As a possible scenario, atrazine can directly inhibit dopamine synthesis and, indirectly, act as an estrogen-mimetic, decreasing dopamine level, which may block feedback regulation resulting in increased prolactin, alteration of immune cell activation, including T cell proliferation, DTH, and antibody response.
An interesting study, which could also offer additional clues on the immunotoxicity of atrazine, and link together the different effects, was published by Gely-Pernot et al. (2015) on the epigenetic effects of atrazine in the meiosis in male C57Bl/6 mice. Among the different genes modulated, very interesting is the increase in the orphan nuclear receptor NR5A2-binding sites. NR5A2 or liver homolog-1 is a member of the nuclear receptor family of intracellular transcription factors involved in the regulation of development, cholesterol transport, and steroidogenesis. NR5A2 may regulate several genes including CD95/FasL transcription [which may, together with increased ROS production, explain increased T cell apoptosis and altered effector T cell functions, (Schwaderer et al., 2017)], CYP19A1 or aromatase (which may explain decreased testosterone and increased 17β-estradiol), STAR, CYP2A1 (which may explain altered steroid hormones production), all contributing the understanding of the toxicity of atrazine. The ability of atrazine to activate NR5A was also demonstrated by Suzawa and Ingraham (2008), who showed that atrazine can activate NR5A via phosphorylation and increase cAMP and PI3K signaling. NR5A2 activation can be linked to oxidative stress, as demonstrated in liver treated with the NR5A2 agonist RJW101, in which superoxide dismutase 2 (Sod2) expression was increased and ROS production-induced by a high concentration of palmitate, was significantly reduced (Lee et al., 2017).
Dopamine and the hypothalamic-pituitary-adrenal axis have overlapping neurocircuitries, with bi-directional interaction between stress and the dopaminergic systems (Cabib and Puglisi-Allegra, 2012). A decrease in dopamine may result in excessive hypothalamic-pituitary-adrenal axis activation. The maturation of the hypothalamic-pituitary-adrenal axis responsivity may have a different developmental trajectory in atrazine-exposure compared to non-exposed animals during early life, which may result in alterations in physiological responsiveness and behavior (McEwen, 2008).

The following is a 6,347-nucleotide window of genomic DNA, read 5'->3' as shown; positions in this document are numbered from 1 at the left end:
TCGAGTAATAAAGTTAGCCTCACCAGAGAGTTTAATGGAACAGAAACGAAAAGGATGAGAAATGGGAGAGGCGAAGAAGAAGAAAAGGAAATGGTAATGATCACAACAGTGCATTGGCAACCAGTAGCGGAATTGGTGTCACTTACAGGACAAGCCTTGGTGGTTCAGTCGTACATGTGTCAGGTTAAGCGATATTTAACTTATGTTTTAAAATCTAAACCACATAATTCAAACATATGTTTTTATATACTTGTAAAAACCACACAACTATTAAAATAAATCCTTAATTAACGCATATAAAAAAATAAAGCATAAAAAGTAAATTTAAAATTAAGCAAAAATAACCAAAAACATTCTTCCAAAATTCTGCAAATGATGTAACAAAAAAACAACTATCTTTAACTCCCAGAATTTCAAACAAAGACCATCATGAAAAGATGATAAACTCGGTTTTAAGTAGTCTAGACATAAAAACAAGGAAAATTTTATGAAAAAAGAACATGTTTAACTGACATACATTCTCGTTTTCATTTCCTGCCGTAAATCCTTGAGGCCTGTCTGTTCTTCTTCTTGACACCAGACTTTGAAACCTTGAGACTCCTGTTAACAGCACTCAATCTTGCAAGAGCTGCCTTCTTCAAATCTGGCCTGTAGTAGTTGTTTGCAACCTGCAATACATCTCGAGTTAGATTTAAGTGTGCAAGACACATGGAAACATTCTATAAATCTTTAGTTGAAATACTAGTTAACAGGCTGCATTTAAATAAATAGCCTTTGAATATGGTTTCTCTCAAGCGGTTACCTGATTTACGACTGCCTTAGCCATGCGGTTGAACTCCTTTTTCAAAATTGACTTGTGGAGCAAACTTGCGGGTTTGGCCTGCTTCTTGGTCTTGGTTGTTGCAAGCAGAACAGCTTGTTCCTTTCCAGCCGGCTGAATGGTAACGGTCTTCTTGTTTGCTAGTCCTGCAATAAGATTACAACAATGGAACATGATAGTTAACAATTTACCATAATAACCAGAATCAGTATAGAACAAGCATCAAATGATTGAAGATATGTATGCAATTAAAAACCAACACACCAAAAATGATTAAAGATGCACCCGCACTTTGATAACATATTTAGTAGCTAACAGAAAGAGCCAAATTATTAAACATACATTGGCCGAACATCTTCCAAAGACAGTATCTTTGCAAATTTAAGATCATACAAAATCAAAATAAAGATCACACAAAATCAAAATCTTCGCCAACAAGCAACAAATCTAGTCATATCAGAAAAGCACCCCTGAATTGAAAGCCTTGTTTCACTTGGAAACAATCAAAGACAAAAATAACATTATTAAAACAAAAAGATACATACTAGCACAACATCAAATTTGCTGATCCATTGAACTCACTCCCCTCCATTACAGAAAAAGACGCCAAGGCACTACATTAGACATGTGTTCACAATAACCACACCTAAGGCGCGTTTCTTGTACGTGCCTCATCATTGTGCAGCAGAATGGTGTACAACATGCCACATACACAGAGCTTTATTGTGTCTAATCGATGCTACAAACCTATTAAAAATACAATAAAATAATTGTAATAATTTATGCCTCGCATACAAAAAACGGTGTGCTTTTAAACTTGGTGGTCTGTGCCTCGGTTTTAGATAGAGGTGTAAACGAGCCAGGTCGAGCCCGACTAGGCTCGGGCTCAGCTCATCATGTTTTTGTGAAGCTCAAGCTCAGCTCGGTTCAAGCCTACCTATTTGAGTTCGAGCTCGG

The immune-neuro-endocrine systems are closely interconnected, and the effect of atrazine on dopamine synthesis is an example of such a network. Figure 1 presents a graphical representation of atrazine neuro-endocrine and immune interaction. The mechanisms contributing to atrazine immunotoxicity can be summarized as follows: (1) the binding of atrazine to mitochondrial electron transfer chain complex I and III may cause mitochondrial dysfunction and oxidative stress, followed by endoplasmic reticulum stress and apoptosis. As sex differences in the response to oxidative stress have been described, also at the cellular level, where female cells are generally more resistant to oxidative stress-induced cell death compared to males (Tower et al., 2020), one could expect an increased susceptibility to atrazine-induced immunotoxicity in males. (2) Oxidative stress may then activate, as a defense mechanism, the NR5A2 transcription factor, which in turn regulates CD95/FasL transcription. The latter, together with increased ROS production, explain increased T cell apoptosis and altered effector T cell functions (Schwaderer et al., 2017), CYP19A1 or aromatase induction (which may explain decreased testosterone and increased 17β-estradiol), CYP2A1 induction (which may explain altered steroid hormone production), and neuroendocrine neuron development (Alvarez-Bolado, 2019). (3) The ability of atrazine to inhibit dopamine synthesis may indirectly, through a CNS effect on hypothalamic-pituitary-adrenal axis activation or prolactin release, or directly as immune cells constitutively produce and respond to dopamine, affect immune cells. Dopamine is an immunomodulator, so if atrazine also reduced dopamine level in the peripheral system or the dopamine produced by immune cells themselves, this could result in adverse effects in the immune system (to be demonstrated). (4) The ability of atrazine to decrease dopamine synthesis may result in excessive hypothalamic-pituitary-adrenal axis activation, increased glucocorticoids, and immunosuppression. (5) Atrazine-induced estrogen production (via NR5A2-induced aromatase) might increase prolactin, and as feedback within the pituitary loop, resulting in reduced dopamine release. The increased prolactin and decreased dopamine will then alter immune cell activation, including T cell proliferation, DTH, and antibody response as observed in several studies [reviewed by Cosentino et al. (2007)]. (6) The conditions of exposure (dose, time, and the age at which exposure occurs) may differently affect the above-described mechanisms possibly explaining the different observed effects.